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Eighteenth century portraiture of animals.
7 July 2017

I loved my first dog Harvey so much that I paid homage to him by using an early photograph of a wire fox terrier as my logo for Hawker ( the antique furniture side of Jamb ) I used it with a sense of irony as Harvey (who was very scruffy and had a demeanour like Eeyore) could never have been as regal as the image. However, like most antique dealers and their dogs, anyone who knew me at the beginning of my antique days knew Harvey and understood the link.

I therefore understand the great significance of the depiction of animals in paintings and sculptures. In the showroom at present we have some very special 18th Century portraiture of animals.

An 18th century painting by Daniel Quigley of the Godolphin Arabian -‘Esteemed one of the best Foreign horses ever brought into England’ -indeed he was the leading sire in Great Britain and Ireland in 1738, 1745 and 1747.

A demand for horses in art arose in the 18th Century with the popularity of horse racing and hunting – the Century in which the thoroughbred was perfected as a breed. There was only two other horses as infamous as the Godolphin Arabian horse (1724-1753) the Darley Arabian and the Byerley Turk; together they were the three stallions that founded the thoroughbred race horse bloodstock.

It is fate that the deep shouldered bay with one white heel ever came to England. At one point in his life, he was used as a cart horse by Louis XV. However he was imported into the country by Edward Coke and sent to Longford Hall, Derbyshire where he began his breeding career as a ‘teaser’, used to gauge a mare’s receptiveness. It so happened that the first mare took to the Godolphin Arabian instead of the chosen stallion and it marked the beginning of an extremely successful line of thoroughbred horses. When the owner of the mansion died, the Godolphin Arabian moved to Babraham, Cambridgeshire with the 2nd Earl of Godolphin, from which he was named and where he remained until his death.

Although he himself never raced, it was said ‘There never was a horse…so well entitled to get racers as the Godolphin Arabian…his shoulders were deeper, and lay farther into his back, than those of any horse yet seen‘

From the multiple horses he sired, “all of which were trained and have run and most of them won” his first offspring, Lath, went on to win the Queen’s Plate all nine times he ran at the Newmarket races. Sea Biscuit and Man o’war are descendants of the 18th Century prized horse.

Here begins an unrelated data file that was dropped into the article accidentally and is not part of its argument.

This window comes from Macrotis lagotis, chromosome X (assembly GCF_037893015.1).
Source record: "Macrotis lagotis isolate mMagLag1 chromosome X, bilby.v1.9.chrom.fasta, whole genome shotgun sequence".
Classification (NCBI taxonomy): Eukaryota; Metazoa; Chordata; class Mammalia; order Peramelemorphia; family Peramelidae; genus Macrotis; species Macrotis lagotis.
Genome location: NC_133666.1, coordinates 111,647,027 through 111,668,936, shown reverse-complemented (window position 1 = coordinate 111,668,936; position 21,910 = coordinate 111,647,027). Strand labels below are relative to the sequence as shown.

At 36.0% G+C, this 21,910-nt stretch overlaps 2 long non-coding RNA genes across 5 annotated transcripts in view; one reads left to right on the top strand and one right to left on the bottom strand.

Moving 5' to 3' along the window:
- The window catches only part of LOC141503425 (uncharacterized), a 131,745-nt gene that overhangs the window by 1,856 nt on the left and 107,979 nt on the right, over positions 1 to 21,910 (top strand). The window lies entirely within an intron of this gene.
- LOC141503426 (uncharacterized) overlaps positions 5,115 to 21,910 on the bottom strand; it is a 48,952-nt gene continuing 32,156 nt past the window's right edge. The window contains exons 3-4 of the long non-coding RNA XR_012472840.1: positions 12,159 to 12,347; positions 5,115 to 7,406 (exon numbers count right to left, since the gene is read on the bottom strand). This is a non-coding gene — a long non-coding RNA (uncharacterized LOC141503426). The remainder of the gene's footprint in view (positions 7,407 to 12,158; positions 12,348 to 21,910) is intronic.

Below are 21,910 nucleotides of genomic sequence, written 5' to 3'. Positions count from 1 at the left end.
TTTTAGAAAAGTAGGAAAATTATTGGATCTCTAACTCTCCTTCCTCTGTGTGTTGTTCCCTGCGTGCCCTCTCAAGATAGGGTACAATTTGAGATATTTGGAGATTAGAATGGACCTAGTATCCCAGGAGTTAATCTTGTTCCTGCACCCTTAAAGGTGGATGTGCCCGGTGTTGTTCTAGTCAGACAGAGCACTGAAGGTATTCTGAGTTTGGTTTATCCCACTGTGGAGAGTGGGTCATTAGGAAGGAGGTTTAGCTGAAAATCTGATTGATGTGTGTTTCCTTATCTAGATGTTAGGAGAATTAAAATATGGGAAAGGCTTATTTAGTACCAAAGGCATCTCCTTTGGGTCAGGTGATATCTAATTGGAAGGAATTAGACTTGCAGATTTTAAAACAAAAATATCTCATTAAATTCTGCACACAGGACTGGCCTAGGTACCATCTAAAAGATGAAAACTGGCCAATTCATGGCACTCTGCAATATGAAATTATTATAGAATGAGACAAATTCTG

The name Trump is synonymous now with only one man, but in the 18th Century it referred to Hogarth’s most precious pug dog.

Hogarth was renowned for being a great campaigner against animal cruelty and no image of him is complete it seems without his dog by his side.

The Painter and his Pug 1745 William Hogarth (1697-1764)

The George III painted lead sculpture (1760) is attributed to John Cheere. (1709-1787). The English sculptor specialised in creating lead busts for the decoration of libraries and stairwell, and of course is infamous for making some of the finest chimneypieces from that time.

We named our Cheere reproduction marble fireplace after him.

A late 18th century, early 19th century “Portrait of a Hound within a landscape”

This oil on canvas painting is English school – the dominant school of painting from 1750-1850. The term marked the rise of English artists whose work was seen to rival the quality of continental art. Hogarth was an early representative of the English school.

These fighting dogs are attributed to Francesco Antonio Franzoni (1734-1818) the Italian sculptor and restorer. He was born in the marble city of Carrara where he trained. He then moved to Rome where as well as becoming a sculptor, he was renowned for restoring antique Roman Sculpture, many of which were housed in the 18th Century Museo Pio Clementine, the Vatican museum of antiquities.

Franzoni often invented totally new compositions from small fragments but this piece is entirely his own work and based on one of his restorations, now in the Vatican. It is a wonderful sculpture and I love the way the jaw of the recumbent dog has been carved.

A later life size version was sold at the Duchess of Devonshire’s sale at Sotheby’s, left to her by James Lees Milne, an expert in Country houses.